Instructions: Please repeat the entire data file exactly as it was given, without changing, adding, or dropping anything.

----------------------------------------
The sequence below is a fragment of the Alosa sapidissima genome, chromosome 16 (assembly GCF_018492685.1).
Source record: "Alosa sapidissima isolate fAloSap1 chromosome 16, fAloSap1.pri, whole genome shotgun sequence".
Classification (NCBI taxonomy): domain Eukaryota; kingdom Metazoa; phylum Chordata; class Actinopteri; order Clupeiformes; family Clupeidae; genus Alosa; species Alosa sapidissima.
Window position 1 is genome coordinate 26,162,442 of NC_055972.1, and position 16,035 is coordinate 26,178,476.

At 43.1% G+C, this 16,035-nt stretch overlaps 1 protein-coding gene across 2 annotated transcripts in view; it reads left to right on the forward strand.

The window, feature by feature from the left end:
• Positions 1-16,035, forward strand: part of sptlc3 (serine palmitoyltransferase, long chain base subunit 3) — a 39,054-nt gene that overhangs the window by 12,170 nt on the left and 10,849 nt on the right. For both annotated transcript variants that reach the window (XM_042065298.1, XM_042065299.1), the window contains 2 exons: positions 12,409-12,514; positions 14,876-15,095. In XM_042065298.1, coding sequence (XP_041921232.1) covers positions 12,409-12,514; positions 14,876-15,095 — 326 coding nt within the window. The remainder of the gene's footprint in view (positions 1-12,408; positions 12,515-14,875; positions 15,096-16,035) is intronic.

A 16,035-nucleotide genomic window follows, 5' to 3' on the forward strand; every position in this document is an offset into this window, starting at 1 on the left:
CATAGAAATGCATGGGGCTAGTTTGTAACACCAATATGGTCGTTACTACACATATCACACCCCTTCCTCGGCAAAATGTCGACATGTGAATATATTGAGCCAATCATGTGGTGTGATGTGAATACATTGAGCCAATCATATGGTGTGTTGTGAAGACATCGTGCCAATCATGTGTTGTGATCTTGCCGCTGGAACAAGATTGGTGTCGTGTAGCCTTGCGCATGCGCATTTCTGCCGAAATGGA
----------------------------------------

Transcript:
The sequence below is a fragment of the Alosa sapidissima genome, chromosome 16 (assembly GCF_018492685.1).
Source record: "Alosa sapidissima isolate fAloSap1 chromosome 16, fAloSap1.pri, whole genome shotgun sequence".
Classification (NCBI taxonomy): domain Eukaryota; kingdom Metazoa; phylum Chordata; class Actinopteri; order Clupeiformes; family Clupeidae; genus Alosa; species Alosa sapidissima.
Window position 1 is genome coordinate 26,162,442 of NC_055972.1, and position 16,035 is coordinate 26,178,476.

At 43.1% G+C, this 16,035-nt stretch overlaps 1 protein-coding gene across 2 annotated transcripts in view; it reads left to right on the forward strand.

The window, feature by feature from the left end:
• Positions 1-16,035, forward strand: part of sptlc3 (serine palmitoyltransferase, long chain base subunit 3) — a 39,054-nt gene that overhangs the window by 12,170 nt on the left and 10,849 nt on the right. For both annotated transcript variants that reach the window (XM_042065298.1, XM_042065299.1), the window contains 2 exons: positions 12,409-12,514; positions 14,876-15,095. In XM_042065298.1, coding sequence (XP_041921232.1) covers positions 12,409-12,514; positions 14,876-15,095 — 326 coding nt within the window. The remainder of the gene's footprint in view (positions 1-12,408; positions 12,515-14,875; positions 15,096-16,035) is intronic.

A 16,035-nucleotide genomic window follows, 5' to 3' on the forward strand; every position in this document is an offset into this window, starting at 1 on the left:
CATAGAAATGCATGGGGCTAGTTTGTAACACCAATATGGTCGTTACTACACATATCACACCCCTTCCTCGGCAAAATGTCGACATGTGAATATATTGAGCCAATCATGTGGTGTGATGTGAATACATTGAGCCAATCATATGGTGTGTTGTGAAGACATCGTGCCAATCATGTGTTGTGATCTTGCCGCTGGAACAAGATTGGTGTCGTGTAGCCTTGCGCATGCGCATTTCTGCCGAAATGGA